Kate Hawkesby on coronavirus: We need to be proactive, not panicky

Author
Kate Hawkesby,
Publish Date
Mon, 9 Mar 2020, 11:05AM
We need to keep a check on our immune systems, not our toilet paper supply, writes Kate Hawkesby. (Photo / Getty)

Kate Hawkesby on coronavirus: We need to be proactive, not panicky

Author
Kate Hawkesby,
Publish Date
Mon, 9 Mar 2020, 11:05AM

I don’t know about you but I’m getting Coronavirus fatigue.

Like all news cycles, I feel like its run its course of being front page headline fodder. The glaring example of that was yesterdays “No new cases” headline. We are now reporting that there is nothing to report.

One of the key things I’ve learned throughout all this is that not living in fear and instead working to support our immune systems is a very good idea. It sure beats the alternative, which is to panic.

Being proactive about being preventative applies to all healthcare, but we so often focus on the fixes at the bottom of the cliff, instead of dealing to it at the top. Yes, we should wash hands and clean communal surfaces, but also, we should be boosting our immune systems so the chances of us getting anything at all are reduced.

So how do we do that?

Well, according to what I’ve read, by reducing stress (that includes reducing how much you’re stressing about Coronavirus), by getting good sleep, by eating well, by regularly exercising - all the things we know we should do, but often forget to.

By reducing our consumption of social media, by acknowledging that not everything we read needs to be alarmist and taken at face value.

But also, did you know you can even boost your immune system by just being positive? Easier said than done a lot of the time, but still, it’s worth a shot.

I also think it benefits our kids too, who have enough to worry and be anxious about with global warming, the ice caps melting and everything else they’re taught to be afraid of. I don’t know that parents panic buying toilet paper and donning face masks is the most reassuring thing for kids to see. Especially when it’s not necessary.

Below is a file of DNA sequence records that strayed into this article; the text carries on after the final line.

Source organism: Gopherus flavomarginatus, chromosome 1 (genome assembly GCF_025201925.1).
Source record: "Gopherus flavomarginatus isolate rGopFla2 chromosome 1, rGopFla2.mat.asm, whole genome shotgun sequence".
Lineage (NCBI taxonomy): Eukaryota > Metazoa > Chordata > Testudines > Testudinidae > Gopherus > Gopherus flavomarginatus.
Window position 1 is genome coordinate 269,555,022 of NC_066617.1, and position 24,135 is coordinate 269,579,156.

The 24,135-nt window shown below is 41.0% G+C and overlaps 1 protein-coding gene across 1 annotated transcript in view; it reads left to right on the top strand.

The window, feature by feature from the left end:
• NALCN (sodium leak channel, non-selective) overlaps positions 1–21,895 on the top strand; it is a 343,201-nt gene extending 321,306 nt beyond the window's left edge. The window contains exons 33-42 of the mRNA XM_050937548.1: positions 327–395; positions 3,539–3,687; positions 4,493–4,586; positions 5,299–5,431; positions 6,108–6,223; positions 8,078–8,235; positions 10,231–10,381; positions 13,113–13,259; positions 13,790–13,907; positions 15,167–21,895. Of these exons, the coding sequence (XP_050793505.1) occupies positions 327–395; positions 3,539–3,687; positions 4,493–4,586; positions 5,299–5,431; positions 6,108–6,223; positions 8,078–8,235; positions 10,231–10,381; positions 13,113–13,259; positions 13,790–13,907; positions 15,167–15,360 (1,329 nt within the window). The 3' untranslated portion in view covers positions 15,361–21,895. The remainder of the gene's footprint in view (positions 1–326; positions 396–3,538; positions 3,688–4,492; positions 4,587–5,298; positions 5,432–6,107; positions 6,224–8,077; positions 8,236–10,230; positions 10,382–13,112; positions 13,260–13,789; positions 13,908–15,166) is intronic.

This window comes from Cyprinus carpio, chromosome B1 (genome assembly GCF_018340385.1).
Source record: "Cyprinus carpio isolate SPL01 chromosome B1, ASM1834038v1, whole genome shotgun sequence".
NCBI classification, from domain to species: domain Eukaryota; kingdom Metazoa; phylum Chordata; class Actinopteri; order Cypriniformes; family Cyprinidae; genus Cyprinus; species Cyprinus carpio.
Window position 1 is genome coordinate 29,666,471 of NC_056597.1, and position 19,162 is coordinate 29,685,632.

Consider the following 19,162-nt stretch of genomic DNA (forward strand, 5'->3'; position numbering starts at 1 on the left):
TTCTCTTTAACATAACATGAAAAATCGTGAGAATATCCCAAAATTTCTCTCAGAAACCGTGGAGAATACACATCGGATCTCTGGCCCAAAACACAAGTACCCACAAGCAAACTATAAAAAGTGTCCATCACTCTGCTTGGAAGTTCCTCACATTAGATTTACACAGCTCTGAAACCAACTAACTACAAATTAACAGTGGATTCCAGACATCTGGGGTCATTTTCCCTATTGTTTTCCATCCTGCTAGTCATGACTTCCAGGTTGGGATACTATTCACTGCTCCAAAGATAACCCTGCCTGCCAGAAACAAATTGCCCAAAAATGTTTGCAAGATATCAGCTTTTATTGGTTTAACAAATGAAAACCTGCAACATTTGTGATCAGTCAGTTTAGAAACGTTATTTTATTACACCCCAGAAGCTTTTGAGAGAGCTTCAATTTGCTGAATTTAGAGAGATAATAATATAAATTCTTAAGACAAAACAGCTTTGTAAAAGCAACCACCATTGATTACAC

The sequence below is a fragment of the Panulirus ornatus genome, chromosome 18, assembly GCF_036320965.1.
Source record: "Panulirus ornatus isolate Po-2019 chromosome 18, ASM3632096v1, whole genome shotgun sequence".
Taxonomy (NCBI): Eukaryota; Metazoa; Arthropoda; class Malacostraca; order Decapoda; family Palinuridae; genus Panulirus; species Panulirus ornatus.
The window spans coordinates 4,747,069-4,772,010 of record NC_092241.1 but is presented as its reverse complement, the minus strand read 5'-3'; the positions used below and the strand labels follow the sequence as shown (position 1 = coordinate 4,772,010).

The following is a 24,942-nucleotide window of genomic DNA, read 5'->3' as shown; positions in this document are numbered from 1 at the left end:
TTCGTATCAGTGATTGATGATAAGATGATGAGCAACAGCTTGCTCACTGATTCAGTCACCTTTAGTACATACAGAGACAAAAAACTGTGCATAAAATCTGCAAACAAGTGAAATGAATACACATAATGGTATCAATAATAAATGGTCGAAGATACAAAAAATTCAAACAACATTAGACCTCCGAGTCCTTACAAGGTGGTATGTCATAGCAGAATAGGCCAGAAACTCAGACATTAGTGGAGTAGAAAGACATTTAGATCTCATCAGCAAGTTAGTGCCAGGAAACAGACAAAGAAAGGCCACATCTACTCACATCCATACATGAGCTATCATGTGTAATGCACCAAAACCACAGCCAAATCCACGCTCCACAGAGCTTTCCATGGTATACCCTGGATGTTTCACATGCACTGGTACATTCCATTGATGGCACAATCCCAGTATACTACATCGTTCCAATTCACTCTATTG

I was at the supermarket with my daughter yesterday and we saw about three people with face masks on while we were there. She asked me if they had Coronavirus, I told her probably not, but perhaps they just don’t want it and they’re being extra careful.

She asked if we should have masks on. I said no. But you can see how panic leads to panic. I was panicking about the shopping itself, that if I saw toilet paper maybe I should snap it up because the panic buyers were making me panic that it’s running out!

My mother in law was up from Christchurch this weekend and she was bemused by it all, what she called “a very Auckland thing”. But it’s not just Auckland, there have been arrests and tasers and all out punch ups in Australia over panic buying, Tesco’s in the UK has had to start rationing, Italy went beserk emptying shelves, so we’re not alone.

But with our number of confirmed cases sitting globally speaking very low at five, I think it’s prudent we all take some positive action like trying to boost our immune systems, rather than fear-driven actions like panic buying hand sanitizer.